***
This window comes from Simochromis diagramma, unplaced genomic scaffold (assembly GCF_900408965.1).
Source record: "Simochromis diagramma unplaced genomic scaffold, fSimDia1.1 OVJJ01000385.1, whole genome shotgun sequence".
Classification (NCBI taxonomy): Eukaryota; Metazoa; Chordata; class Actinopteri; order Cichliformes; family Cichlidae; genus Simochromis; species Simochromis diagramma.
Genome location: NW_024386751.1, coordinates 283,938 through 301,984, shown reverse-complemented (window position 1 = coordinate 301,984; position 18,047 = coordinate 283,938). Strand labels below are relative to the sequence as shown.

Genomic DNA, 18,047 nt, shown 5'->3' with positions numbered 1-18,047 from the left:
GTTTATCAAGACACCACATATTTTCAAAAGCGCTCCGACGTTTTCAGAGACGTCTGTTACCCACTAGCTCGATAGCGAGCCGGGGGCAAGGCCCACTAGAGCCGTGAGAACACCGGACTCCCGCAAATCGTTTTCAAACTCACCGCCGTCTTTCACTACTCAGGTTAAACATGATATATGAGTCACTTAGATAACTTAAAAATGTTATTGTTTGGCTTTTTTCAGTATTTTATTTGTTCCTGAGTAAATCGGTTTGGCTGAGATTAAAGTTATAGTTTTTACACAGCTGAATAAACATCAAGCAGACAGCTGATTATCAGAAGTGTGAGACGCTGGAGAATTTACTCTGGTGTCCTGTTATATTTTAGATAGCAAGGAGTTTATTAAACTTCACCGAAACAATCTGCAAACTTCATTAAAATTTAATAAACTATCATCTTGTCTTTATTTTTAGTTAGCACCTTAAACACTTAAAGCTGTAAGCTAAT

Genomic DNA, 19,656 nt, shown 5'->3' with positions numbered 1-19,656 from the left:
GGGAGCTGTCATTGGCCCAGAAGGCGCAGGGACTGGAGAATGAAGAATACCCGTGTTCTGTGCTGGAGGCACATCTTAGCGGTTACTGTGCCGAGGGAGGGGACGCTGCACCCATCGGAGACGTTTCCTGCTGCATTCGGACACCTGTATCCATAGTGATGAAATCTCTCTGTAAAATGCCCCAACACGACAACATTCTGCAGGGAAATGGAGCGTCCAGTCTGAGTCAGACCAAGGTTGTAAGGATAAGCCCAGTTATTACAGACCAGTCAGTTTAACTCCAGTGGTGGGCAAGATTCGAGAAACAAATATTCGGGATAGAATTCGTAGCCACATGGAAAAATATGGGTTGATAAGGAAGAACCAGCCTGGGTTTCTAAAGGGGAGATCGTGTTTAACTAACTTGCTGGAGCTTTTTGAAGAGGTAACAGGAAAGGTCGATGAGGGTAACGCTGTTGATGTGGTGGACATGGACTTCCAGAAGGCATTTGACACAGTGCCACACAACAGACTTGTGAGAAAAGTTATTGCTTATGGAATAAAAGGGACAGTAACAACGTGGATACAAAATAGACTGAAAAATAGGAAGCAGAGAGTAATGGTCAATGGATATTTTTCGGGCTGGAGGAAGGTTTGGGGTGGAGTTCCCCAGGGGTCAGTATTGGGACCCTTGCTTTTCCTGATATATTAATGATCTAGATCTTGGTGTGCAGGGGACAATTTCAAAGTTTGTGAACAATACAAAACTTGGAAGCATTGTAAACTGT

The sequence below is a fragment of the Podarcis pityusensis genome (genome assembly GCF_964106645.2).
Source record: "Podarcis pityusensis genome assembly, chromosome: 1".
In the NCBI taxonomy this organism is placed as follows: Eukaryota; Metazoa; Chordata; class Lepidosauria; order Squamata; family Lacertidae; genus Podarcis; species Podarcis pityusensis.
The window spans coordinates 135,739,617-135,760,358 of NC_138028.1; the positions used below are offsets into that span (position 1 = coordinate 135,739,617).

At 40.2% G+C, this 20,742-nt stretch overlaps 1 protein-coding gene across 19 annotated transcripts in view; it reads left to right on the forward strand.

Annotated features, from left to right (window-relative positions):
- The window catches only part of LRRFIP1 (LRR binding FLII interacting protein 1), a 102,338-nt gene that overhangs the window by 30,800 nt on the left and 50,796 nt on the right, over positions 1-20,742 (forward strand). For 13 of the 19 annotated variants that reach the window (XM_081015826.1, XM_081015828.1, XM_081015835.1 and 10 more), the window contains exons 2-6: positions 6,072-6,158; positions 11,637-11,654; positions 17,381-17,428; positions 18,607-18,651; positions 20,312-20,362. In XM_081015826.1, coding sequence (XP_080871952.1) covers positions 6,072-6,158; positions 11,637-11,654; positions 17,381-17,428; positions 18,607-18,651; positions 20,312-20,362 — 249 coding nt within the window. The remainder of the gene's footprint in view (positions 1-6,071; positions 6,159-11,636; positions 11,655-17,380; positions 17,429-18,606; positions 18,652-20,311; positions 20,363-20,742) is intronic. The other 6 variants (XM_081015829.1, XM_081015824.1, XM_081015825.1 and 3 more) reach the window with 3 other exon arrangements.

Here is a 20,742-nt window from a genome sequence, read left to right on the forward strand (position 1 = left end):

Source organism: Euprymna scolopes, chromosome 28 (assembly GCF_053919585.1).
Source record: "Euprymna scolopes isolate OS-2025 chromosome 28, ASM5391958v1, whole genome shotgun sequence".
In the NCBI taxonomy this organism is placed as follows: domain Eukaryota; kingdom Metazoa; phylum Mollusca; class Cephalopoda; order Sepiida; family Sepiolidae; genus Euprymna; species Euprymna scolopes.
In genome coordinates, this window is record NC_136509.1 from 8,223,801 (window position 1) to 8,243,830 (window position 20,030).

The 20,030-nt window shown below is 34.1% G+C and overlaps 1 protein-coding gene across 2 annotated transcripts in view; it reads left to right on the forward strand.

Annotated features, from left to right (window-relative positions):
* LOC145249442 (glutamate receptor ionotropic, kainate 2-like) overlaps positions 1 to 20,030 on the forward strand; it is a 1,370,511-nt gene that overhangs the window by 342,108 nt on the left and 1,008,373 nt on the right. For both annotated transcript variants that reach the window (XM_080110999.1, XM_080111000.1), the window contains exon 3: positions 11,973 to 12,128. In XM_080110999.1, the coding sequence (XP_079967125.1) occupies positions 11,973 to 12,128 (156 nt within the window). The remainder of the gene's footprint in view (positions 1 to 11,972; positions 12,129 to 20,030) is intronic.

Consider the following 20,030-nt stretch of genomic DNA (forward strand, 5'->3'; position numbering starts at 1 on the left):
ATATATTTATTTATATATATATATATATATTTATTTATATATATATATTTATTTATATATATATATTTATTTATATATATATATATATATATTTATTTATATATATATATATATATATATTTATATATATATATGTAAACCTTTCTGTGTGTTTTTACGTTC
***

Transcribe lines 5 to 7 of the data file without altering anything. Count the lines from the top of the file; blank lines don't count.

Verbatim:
Genomic DNA, 18,047 nt, shown 5'->3' with positions numbered 1-18,047 from the left:
GTTTATCAAGACACCACATATTTTCAAAAGCGCTCCGACGTTTTCAGAGACGTCTGTTACCCACTAGCTCGATAGCGAGCCGGGGGCAAGGCCCACTAGAGCCGTGAGAACACCGGACTCCCGCAAATCGTTTTCAAACTCACCGCCGTCTTTCACTACTCAGGTTAAACATGATATATGAGTCACTTAGATAACTTAAAAATGTTATTGTTTGGCTTTTTTCAGTATTTTATTTGTTCCTGAGTAAATCGGTTTGGCTGAGATTAAAGTTATAGTTTTTACACAGCTGAATAAACATCAAGCAGACAGCTGATTATCAGAAGTGTGAGACGCTGGAGAATTTACTCTGGTGTCCTGTTATATTTTAGATAGCAAGGAGTTTATTAAACTTCACCGAAACAATCTGCAAACTTCATTAAAATTTAATAAACTATCATCTTGTCTTTATTTTTAGTTAGCACCTTAAACACTTAAAGCTGTAAGCTAAT

Genomic DNA, 19,656 nt, shown 5'->3' with positions numbered 1-19,656 from the left: